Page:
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White House Says Small Biz Recovery a Work in Progress

Posted by: John Tozzi on May 16, 2011

Small businesses have begun to create jobs, White House officials said today, though the recovery is not as robust as they would like. The White House released a report today detailing its attempts to aid small business owners, part of the Obama administration’s effort to counter charges that it is anti-business.

“There’s very little question that small business is now once again contributing to job creation and helping to lead a job recovery that is strengthening, but we would still like to see much stronger,” said Gene Sperling, director of the National Economic Council, on a conference call with reporters this afternoon. “We feel very strongly we have come a long way, and that this economy still has a lot further to go.”

The 78-page report consolidates the small business policies of the Obama administration, including tax breaks, efforts to boost lending, and support for exports and expanded government contracting. Sperling and Karen Mills, head of the Small Business Administration, pointed to 17 tax breaks for business owners, more than $50 billion in federal loan guarantees since 2009, and federally-supported programs that have provided counseling to more than two million business owners.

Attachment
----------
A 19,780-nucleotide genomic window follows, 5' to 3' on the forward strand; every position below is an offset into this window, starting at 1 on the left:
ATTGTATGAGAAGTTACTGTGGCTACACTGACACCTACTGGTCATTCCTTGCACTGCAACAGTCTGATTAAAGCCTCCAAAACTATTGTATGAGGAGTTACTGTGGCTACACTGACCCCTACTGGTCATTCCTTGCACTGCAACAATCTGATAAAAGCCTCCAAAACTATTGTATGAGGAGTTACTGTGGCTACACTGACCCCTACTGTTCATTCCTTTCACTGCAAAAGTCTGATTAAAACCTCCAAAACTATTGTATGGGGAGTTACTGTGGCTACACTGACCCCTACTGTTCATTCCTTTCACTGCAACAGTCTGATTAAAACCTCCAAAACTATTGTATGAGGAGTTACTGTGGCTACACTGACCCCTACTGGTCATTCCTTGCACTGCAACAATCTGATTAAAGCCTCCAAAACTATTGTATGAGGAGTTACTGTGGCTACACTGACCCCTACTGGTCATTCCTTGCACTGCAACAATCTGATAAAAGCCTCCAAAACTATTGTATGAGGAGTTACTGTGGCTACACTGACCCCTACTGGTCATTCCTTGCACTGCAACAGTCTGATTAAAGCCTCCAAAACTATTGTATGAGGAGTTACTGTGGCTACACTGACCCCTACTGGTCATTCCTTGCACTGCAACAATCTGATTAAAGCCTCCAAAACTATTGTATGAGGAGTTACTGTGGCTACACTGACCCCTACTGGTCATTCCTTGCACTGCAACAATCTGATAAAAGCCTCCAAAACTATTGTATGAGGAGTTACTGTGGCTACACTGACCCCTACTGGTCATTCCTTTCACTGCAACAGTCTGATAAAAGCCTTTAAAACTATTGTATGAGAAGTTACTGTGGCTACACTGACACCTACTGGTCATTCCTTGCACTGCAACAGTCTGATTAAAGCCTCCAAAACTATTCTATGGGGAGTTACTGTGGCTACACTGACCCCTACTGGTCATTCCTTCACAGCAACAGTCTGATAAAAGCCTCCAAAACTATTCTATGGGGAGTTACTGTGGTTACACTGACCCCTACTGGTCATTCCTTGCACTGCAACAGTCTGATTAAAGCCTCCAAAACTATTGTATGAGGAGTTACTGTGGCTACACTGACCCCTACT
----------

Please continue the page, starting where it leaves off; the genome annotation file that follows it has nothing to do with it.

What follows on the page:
The pair also said the administration is working to streamline regulations for small businesses, a goal Obama announced early this year. “We went to all quarters of the country, convened small businesses…and we got very, very strong and specific feedback on which areas [of regulation] were causing barriers for entrepreneurs to grow their business,” Mills said. In one example, Sperling said, the Department of Defense is trying to speed up the time it takes to pay contractors to 20 days from 30.